Science & Research:
Psychology

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Author: Laine Lipsky, Masters in Teaching, Certified Parent Educator

Overview:

Psychology

We don’t need to be psychologists to be good parents, but it helps to have a fundamental understanding of psychology to know what is going on in our kids and in ourselves. Especially if we have a “difficult” child now or had a difficult childhood ourselves, there are key concepts that provide helpful frameworks for a positive parenting experience.

Why Is Psychology Important in Parenting?

Having an intellectual understanding of psychological factors helps us parent our children with more patience and perspective. Especially when our children veer “outside the norm” and/or we also feel more triggered than we ever expected, having some concepts to ground our experience can be extremely helpful.

What Psychological Factors Have the Greatest Impact on Parenting?

There are key components of psychology that put parenting into perspective. With this perspective, we become empowered to take smart actions that yield the best outcomes for every family member, including us.

 

The psychological factors I focus on are the ones that matter most to parents. They are: 

  • Child Development

  • Grit and Resilience

  • Trauma Awareness

  • Behavioral Challenges

  • Addiction and Recovery

Who Are The Leading Experts?

I rely on a wide range of experts to inform my teachings. I place a high value on multi-disciplinary approaches, since they offer a variety of perspectives and a team approach. The result is that I select best practices from each discipline based on my training and experience.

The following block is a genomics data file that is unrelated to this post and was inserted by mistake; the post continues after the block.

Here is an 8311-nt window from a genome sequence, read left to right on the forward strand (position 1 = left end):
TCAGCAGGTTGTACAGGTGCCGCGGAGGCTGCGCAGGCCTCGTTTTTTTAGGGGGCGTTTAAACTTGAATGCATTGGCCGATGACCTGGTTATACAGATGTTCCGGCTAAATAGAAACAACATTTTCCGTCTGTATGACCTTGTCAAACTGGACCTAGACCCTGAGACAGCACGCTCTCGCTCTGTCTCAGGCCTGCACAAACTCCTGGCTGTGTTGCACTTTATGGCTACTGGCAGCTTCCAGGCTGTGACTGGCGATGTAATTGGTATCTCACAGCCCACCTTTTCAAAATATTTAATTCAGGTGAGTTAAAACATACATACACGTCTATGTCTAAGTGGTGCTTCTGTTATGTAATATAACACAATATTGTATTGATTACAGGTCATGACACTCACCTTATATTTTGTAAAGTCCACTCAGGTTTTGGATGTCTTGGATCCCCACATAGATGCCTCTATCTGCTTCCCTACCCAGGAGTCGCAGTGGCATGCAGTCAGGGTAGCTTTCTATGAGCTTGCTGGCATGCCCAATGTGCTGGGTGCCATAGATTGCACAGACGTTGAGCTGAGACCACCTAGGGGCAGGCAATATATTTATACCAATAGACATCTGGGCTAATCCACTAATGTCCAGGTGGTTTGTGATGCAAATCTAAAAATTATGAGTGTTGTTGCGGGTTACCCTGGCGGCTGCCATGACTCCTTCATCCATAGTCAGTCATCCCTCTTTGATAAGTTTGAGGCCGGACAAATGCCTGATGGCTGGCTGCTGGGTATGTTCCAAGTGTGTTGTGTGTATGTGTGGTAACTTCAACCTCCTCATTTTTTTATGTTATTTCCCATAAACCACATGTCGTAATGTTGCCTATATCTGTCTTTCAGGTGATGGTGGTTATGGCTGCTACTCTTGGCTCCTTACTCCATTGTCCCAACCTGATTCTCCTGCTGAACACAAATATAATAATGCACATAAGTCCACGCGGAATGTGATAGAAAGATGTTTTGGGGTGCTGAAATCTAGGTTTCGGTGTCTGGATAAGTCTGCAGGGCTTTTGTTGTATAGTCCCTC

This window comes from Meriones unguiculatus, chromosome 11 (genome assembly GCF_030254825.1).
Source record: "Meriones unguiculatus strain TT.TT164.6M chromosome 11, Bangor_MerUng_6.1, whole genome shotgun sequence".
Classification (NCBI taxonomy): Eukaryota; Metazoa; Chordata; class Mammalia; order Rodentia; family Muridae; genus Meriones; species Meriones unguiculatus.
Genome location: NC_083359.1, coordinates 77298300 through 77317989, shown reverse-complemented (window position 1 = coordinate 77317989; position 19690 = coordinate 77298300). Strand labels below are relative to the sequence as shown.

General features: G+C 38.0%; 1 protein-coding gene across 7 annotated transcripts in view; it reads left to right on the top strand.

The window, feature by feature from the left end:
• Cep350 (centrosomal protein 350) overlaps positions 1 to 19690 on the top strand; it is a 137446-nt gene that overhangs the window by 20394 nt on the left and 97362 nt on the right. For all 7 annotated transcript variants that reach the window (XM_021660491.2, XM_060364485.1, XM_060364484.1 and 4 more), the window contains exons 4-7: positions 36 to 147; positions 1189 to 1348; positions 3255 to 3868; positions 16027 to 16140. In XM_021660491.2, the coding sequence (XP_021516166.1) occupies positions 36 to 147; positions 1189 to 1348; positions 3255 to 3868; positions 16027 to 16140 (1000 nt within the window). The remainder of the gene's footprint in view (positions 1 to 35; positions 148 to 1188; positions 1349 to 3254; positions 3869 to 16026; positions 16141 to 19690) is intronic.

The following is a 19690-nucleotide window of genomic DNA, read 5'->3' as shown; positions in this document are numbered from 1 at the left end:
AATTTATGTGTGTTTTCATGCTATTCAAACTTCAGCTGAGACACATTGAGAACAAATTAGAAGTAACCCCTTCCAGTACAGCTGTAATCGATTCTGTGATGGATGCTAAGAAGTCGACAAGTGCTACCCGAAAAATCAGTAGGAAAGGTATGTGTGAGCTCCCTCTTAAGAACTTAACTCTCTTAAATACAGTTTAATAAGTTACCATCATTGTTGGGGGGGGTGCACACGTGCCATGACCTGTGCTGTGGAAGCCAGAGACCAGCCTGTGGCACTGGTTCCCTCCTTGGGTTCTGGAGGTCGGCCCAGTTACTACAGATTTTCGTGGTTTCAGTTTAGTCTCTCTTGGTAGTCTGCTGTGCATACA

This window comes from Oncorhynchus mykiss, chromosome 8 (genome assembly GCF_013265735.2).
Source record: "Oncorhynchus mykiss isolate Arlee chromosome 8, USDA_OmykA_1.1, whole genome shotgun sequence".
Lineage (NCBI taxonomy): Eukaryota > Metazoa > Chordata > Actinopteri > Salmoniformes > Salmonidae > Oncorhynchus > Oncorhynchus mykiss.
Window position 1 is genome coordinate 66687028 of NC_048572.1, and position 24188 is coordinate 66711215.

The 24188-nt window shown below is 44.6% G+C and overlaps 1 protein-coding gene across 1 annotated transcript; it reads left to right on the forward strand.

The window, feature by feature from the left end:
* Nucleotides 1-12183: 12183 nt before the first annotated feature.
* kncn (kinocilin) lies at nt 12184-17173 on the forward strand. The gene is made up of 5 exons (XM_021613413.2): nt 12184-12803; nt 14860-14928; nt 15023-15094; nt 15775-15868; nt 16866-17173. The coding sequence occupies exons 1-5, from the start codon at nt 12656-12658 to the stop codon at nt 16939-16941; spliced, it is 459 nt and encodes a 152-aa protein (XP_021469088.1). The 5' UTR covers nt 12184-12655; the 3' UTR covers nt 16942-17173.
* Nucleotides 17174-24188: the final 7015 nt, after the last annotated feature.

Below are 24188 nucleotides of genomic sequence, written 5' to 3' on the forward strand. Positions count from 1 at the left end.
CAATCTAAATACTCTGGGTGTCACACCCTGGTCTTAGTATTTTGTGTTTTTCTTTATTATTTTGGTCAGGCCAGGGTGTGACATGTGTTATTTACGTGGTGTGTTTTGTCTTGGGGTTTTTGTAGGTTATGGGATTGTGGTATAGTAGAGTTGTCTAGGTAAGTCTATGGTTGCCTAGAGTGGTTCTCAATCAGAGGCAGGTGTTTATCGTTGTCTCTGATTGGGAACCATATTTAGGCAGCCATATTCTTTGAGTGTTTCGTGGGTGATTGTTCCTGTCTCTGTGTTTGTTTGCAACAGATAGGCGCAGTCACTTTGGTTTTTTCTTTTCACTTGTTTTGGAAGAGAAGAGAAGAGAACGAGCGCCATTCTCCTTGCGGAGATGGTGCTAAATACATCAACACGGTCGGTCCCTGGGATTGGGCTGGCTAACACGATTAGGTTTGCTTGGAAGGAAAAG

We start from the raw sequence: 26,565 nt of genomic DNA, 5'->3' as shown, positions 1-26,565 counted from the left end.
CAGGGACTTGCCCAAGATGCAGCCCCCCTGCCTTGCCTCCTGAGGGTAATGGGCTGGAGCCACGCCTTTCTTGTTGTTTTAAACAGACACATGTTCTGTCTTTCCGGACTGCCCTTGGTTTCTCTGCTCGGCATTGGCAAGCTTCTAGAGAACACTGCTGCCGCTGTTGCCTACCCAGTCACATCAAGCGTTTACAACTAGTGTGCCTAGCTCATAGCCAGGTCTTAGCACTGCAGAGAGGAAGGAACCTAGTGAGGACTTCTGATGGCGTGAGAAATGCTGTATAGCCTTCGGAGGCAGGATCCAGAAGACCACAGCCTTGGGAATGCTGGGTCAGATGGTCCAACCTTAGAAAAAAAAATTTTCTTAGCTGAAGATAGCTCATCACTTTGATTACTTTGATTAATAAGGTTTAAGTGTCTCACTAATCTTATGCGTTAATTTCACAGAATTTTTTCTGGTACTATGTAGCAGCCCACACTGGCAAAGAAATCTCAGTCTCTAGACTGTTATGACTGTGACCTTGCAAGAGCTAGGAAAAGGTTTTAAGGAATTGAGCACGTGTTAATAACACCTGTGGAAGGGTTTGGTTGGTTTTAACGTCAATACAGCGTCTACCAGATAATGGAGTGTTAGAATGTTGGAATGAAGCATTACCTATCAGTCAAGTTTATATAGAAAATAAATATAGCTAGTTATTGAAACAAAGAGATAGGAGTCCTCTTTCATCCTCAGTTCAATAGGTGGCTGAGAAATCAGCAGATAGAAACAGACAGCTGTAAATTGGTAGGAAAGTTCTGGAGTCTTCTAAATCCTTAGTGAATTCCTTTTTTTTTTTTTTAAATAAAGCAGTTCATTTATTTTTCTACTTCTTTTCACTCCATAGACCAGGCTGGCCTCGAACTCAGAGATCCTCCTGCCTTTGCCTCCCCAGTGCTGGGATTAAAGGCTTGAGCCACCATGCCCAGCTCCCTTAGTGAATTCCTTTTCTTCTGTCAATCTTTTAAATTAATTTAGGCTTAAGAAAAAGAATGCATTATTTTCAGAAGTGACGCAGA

Child Development:

Grit and Resilience

Trauma Awareness

Behavioral Challenges

Addiction and Recovery

What Research Proves Psychology is Important in Parenting?

The more we understand how humans operate, the better we can raise our children to be well-adjusted adults. If parenting is extra-hard because we have a difficult child and/or we had a difficult childhood ourselves, we need more understanding and support.

 

Here are publications to review:​

Important Psychology Findings for Parents

  • Children have their own developmental path.

  • Every child is wired differently - many are not “neurotypical”

  • Healing your own trauma is essential to parenting well.

  • Your past trauma impacts your parenting.

  • Dysfunctional/addictive patterns are passed from parent to child.

  • It is possible to replace dysfunctional generational patterns with healthy ones.